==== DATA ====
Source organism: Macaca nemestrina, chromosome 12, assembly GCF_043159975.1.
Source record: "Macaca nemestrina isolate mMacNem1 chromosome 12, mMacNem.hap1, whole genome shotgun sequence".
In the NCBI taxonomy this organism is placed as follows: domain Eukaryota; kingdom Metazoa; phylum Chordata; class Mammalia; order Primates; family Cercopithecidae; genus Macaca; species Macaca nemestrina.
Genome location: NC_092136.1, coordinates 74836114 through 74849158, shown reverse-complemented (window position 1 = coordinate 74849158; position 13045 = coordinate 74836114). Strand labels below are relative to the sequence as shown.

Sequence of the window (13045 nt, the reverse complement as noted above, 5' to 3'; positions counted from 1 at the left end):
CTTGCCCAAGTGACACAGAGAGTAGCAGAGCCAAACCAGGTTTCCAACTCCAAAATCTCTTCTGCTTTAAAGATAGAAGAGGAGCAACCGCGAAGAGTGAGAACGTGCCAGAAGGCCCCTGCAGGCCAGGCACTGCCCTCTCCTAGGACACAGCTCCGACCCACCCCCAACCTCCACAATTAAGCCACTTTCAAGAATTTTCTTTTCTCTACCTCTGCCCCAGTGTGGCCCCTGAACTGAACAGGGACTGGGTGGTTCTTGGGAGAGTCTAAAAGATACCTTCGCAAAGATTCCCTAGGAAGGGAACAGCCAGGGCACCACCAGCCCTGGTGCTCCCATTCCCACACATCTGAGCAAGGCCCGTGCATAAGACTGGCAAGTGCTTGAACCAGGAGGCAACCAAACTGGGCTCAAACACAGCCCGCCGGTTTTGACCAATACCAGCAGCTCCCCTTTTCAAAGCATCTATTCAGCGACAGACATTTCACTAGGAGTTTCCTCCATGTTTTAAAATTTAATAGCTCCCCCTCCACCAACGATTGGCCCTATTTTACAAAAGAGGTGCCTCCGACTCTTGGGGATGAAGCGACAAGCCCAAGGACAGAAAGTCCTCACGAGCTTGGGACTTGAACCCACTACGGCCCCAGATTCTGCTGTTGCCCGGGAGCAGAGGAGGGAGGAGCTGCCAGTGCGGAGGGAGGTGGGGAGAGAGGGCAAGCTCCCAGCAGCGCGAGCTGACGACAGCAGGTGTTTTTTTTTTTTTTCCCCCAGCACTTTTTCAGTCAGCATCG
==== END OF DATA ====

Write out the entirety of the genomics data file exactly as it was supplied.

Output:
Source organism: Macaca nemestrina, chromosome 12, assembly GCF_043159975.1.
Source record: "Macaca nemestrina isolate mMacNem1 chromosome 12, mMacNem.hap1, whole genome shotgun sequence".
In the NCBI taxonomy this organism is placed as follows: domain Eukaryota; kingdom Metazoa; phylum Chordata; class Mammalia; order Primates; family Cercopithecidae; genus Macaca; species Macaca nemestrina.
Genome location: NC_092136.1, coordinates 74836114 through 74849158, shown reverse-complemented (window position 1 = coordinate 74849158; position 13045 = coordinate 74836114). Strand labels below are relative to the sequence as shown.

Sequence of the window (13045 nt, the reverse complement as noted above, 5' to 3'; positions counted from 1 at the left end):
CTTGCCCAAGTGACACAGAGAGTAGCAGAGCCAAACCAGGTTTCCAACTCCAAAATCTCTTCTGCTTTAAAGATAGAAGAGGAGCAACCGCGAAGAGTGAGAACGTGCCAGAAGGCCCCTGCAGGCCAGGCACTGCCCTCTCCTAGGACACAGCTCCGACCCACCCCCAACCTCCACAATTAAGCCACTTTCAAGAATTTTCTTTTCTCTACCTCTGCCCCAGTGTGGCCCCTGAACTGAACAGGGACTGGGTGGTTCTTGGGAGAGTCTAAAAGATACCTTCGCAAAGATTCCCTAGGAAGGGAACAGCCAGGGCACCACCAGCCCTGGTGCTCCCATTCCCACACATCTGAGCAAGGCCCGTGCATAAGACTGGCAAGTGCTTGAACCAGGAGGCAACCAAACTGGGCTCAAACACAGCCCGCCGGTTTTGACCAATACCAGCAGCTCCCCTTTTCAAAGCATCTATTCAGCGACAGACATTTCACTAGGAGTTTCCTCCATGTTTTAAAATTTAATAGCTCCCCCTCCACCAACGATTGGCCCTATTTTACAAAAGAGGTGCCTCCGACTCTTGGGGATGAAGCGACAAGCCCAAGGACAGAAAGTCCTCACGAGCTTGGGACTTGAACCCACTACGGCCCCAGATTCTGCTGTTGCCCGGGAGCAGAGGAGGGAGGAGCTGCCAGTGCGGAGGGAGGTGGGGAGAGAGGGCAAGCTCCCAGCAGCGCGAGCTGACGACAGCAGGTGTTTTTTTTTTTTTTCCCCCAGCACTTTTTCAGTCAGCATCG